The trial judge noted that plaintiff was not asserting a claim that the gymnasium itself constituted a dangerous condition of public property.  Rather, plaintiff’s claim was based on the alleged negligence of defendants.  The judge determined that the negligence claim failed as a matter of law because plaintiff did not establish the standard of care owed by “a teacher who was supervising a large class in the middle of the day.”  The judge found that to prove such a standard would require the expertise of someone who had experience in teaching and education and supervising children in class.  He found that the common knowledge doctrine did not relieve the plaintiff of the obligation to present expert testimony.

The plaintiff appealed the ruling, claiming that the judge erred by finding that she needed expert testimony to establish the standard of care for her negligence claims and by refusing to apply the common knowledge doctrine.

The Appellate Division noted that “it is well established that teachers and school administrators in New Jersey have a duty to supervise children in their facilities.”  The Appellate Division also noted that expert testimony is required “when the matter to be dealt with is so esoteric that jurors of common judgment and experience cannot form a valid judgment as to whether the conduct of the defendant was reasonable.”  Further, the Court stated that “without expert testimony, the jury would have to speculate as to the applicable standard of care.”

The Appellate Division agreed with the trial court judge that the plaintiff was required to present expert testimony to establish the standard of care.  The Court noted that the motion judge correctly decided that “the average juror does not have the required understanding of the manner in which school administrators schedule classes, whether students in gym class should be permitted to use electronic devices while exercising and the level of student supervision required when three gym classes have class in a gymnasium at the same time.”  The Appellate Division agreed that these subject matters are “so esoteric that jurors of common judgment and experience cannot form a valid judgment.”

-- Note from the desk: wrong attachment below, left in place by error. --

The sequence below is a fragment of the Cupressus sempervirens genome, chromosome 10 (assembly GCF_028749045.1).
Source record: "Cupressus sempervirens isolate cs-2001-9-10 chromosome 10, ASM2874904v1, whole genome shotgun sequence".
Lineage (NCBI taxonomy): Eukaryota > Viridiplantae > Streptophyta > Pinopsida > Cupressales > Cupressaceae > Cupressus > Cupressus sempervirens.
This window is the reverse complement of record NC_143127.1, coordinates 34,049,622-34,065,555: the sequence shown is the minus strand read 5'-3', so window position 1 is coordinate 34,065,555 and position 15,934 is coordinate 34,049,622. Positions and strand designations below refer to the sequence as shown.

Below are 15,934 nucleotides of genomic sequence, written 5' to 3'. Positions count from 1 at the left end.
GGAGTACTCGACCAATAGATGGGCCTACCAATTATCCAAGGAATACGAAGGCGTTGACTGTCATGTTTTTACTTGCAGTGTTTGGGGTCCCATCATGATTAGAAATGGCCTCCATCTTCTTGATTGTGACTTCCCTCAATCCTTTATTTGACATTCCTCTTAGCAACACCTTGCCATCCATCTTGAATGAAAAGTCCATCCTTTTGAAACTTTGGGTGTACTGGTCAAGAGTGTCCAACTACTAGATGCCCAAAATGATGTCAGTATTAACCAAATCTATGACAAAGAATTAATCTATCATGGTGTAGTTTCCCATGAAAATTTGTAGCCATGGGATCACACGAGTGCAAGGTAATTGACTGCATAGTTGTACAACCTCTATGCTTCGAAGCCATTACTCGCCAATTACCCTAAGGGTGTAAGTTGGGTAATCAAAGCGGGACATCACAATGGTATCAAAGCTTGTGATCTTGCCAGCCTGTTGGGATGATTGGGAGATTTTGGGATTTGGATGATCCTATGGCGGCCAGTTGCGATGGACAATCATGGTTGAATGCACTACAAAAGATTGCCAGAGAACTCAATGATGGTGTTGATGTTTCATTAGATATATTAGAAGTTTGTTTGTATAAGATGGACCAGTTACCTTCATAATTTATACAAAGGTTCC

The Court also agreed with the trial court judge that the common knowledge doctrine did not apply.  The plaintiff had argued that this doctrine applies “when the common knowledge of jurors is sufficient to enable them, using ordinary understanding and experience, to determine a defendant’s negligence without the benefit of the specialized knowledge of experts.”  The Appellate Division, however, agreed that an expert was needed in this case to establish the standard of care for the specific claims asserted in this case.

Accordingly, the Appellate Division affirmed the trial court’s decision.  Because the plaintiff did not have an expert to establish the standard of care, the defendants were entitled to summary judgment, dismissing the lawsuit.

 


Betsy G. Ramos, Esq. is a member of the firm’s Executive Committee and Co-Chair of the Litigation Group. She is an experienced litigator with over 25 years’ experience handling diverse matters. Her practice areas include tort defense, insurance coverage, Tort Claims Act and civil rights defense, business litigation, employment litigation, construction litigation, estate litigation and general litigation.